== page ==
Second Circuit Affirms Summary Judgment Opinion Allocating Financial Responsibility For April 2006 Texas Train Derailment

In an April 2006 train derailment near Dallas, much of a train’s cargo, which included tractors, copying machines, and other manufactured goods, was destroyed.  The goods were manufactured in Japan, shipped across the Pacific, and loaded onto railcars in California.  Following the derailment, the Japanese insurers, who were subrogees of the cargo owners, filed suit against the railroads to recover damages.  The case originally proceeded focusing on the plaintiffs’ federal causes of action under the Carmack Amendment, which addresses carrier liability for lost or damaged goods in interstate shipments and would have preempted most of, if not all of, the plaintiffs’ state law claims.  While the case was proceeding, however, the U.S. Supreme Court held in Kawasaki Kisen Kaisha Ltd. v. Regal-Beloit that the Carmack Amendment does not apply to shipments that originate overseas under a single through bill of lading.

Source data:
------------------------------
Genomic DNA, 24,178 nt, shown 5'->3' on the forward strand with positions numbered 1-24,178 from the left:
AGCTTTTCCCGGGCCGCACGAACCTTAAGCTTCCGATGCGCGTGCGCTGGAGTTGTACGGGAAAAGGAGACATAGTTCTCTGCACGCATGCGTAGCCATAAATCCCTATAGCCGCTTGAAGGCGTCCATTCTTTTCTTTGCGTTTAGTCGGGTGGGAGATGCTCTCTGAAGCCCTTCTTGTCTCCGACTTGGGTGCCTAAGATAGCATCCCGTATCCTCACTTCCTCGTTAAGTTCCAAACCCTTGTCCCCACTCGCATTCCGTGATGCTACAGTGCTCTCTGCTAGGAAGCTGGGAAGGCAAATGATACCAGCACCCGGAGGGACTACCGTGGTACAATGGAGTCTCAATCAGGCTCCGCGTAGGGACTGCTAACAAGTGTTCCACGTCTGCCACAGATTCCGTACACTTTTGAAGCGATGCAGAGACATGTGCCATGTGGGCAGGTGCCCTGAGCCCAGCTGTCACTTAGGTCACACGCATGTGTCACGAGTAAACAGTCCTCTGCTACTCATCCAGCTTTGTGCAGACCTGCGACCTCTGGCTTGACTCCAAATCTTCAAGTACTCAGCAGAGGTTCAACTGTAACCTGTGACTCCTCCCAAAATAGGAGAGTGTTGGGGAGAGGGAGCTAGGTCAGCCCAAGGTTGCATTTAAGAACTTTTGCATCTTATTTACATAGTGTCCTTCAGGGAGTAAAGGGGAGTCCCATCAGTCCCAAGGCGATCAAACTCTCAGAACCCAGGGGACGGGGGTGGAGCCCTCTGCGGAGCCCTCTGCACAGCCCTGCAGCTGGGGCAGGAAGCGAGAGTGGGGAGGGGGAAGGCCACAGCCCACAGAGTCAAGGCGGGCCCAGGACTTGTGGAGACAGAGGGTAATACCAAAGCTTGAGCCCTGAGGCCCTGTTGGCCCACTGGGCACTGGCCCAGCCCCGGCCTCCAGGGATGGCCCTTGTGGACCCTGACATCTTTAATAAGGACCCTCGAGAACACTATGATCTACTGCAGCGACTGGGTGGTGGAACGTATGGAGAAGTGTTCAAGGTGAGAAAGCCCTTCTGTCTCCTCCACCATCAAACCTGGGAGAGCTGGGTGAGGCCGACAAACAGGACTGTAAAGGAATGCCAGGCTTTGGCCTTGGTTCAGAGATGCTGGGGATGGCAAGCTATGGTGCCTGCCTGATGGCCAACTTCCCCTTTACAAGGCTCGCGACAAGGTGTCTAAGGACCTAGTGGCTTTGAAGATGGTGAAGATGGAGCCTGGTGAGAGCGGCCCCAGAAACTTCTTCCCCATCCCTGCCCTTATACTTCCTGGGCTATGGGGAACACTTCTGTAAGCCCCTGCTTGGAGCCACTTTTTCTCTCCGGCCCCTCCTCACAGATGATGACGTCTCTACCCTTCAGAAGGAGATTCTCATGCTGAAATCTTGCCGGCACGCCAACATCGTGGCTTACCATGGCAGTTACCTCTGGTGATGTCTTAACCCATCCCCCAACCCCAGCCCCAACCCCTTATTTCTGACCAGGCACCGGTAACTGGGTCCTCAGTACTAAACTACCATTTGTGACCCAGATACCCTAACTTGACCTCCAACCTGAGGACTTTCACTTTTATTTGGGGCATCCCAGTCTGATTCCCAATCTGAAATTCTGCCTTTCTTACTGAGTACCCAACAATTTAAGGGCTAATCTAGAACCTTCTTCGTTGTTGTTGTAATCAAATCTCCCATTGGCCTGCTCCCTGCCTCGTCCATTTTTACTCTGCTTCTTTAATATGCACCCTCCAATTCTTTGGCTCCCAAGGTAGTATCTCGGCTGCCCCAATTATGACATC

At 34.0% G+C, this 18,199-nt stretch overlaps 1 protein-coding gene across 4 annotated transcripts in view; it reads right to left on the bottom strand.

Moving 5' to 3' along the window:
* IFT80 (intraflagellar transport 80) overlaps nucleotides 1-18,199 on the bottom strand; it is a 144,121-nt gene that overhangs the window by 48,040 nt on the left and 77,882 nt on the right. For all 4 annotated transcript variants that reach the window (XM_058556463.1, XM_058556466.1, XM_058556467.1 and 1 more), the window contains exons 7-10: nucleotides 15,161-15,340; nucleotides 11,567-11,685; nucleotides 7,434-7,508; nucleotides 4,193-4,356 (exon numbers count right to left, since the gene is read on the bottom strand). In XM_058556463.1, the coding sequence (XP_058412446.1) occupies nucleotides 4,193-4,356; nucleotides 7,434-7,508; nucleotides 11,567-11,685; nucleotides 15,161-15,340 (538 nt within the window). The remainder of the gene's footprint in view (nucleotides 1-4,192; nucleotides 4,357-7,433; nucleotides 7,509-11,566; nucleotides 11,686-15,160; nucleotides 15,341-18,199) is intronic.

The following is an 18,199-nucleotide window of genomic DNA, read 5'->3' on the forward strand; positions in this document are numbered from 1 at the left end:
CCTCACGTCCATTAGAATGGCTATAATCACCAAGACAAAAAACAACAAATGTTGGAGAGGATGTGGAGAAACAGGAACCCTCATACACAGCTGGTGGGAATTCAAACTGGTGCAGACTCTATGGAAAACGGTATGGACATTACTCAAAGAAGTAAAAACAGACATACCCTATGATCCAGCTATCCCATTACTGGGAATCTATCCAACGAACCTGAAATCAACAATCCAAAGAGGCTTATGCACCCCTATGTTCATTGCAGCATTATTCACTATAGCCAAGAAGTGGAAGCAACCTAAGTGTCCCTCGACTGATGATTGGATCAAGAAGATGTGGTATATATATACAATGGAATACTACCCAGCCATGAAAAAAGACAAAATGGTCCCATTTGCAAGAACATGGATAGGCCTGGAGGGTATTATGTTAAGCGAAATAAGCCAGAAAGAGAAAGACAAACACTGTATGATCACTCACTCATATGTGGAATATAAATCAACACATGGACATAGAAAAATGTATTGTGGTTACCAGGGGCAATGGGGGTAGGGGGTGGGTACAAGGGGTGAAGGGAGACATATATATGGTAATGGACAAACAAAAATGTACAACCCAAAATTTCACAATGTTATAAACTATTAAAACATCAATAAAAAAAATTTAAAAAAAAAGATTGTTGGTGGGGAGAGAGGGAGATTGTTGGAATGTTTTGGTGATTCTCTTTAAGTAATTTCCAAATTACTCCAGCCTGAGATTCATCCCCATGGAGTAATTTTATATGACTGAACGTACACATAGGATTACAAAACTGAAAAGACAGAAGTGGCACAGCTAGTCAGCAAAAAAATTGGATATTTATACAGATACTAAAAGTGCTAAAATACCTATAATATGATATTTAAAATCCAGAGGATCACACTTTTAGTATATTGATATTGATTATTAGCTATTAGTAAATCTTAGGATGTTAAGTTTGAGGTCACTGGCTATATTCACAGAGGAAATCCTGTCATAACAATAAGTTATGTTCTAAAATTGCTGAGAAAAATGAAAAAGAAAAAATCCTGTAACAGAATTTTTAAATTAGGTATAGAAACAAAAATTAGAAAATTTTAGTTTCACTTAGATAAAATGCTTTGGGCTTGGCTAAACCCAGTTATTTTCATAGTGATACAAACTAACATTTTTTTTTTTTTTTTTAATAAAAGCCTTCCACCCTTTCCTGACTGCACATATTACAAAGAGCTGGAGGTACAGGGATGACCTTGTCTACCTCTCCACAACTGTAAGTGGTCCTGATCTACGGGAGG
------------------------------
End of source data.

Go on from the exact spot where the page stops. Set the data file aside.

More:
Accordingly, the cases were remanded to the district court.  The district court granted summary judgment to the railroad defendants against an insurer of one of the cargoes based on an Exoneration Clause contained in a bill of lading that “unambiguously and validly” relieved the railroads of liability to the cargo owners, in whose shoes the insurer stood.  Separately, the district court granted summary judgment to the insurer of one of the automotive parts’ cargoes for contractual indemnification from the railroads because it was the assignee of the ocean carrier’s contract with the railroad in which the railroad agreed that it would indemnify the ocean carrier for loss of or damage to freight if caused by a railroad accident, derailment, or collision caused by the railroad’s negligence.

Yesterday, the Second Circuit affirmed the district court’s summary judgment order in its entirety.

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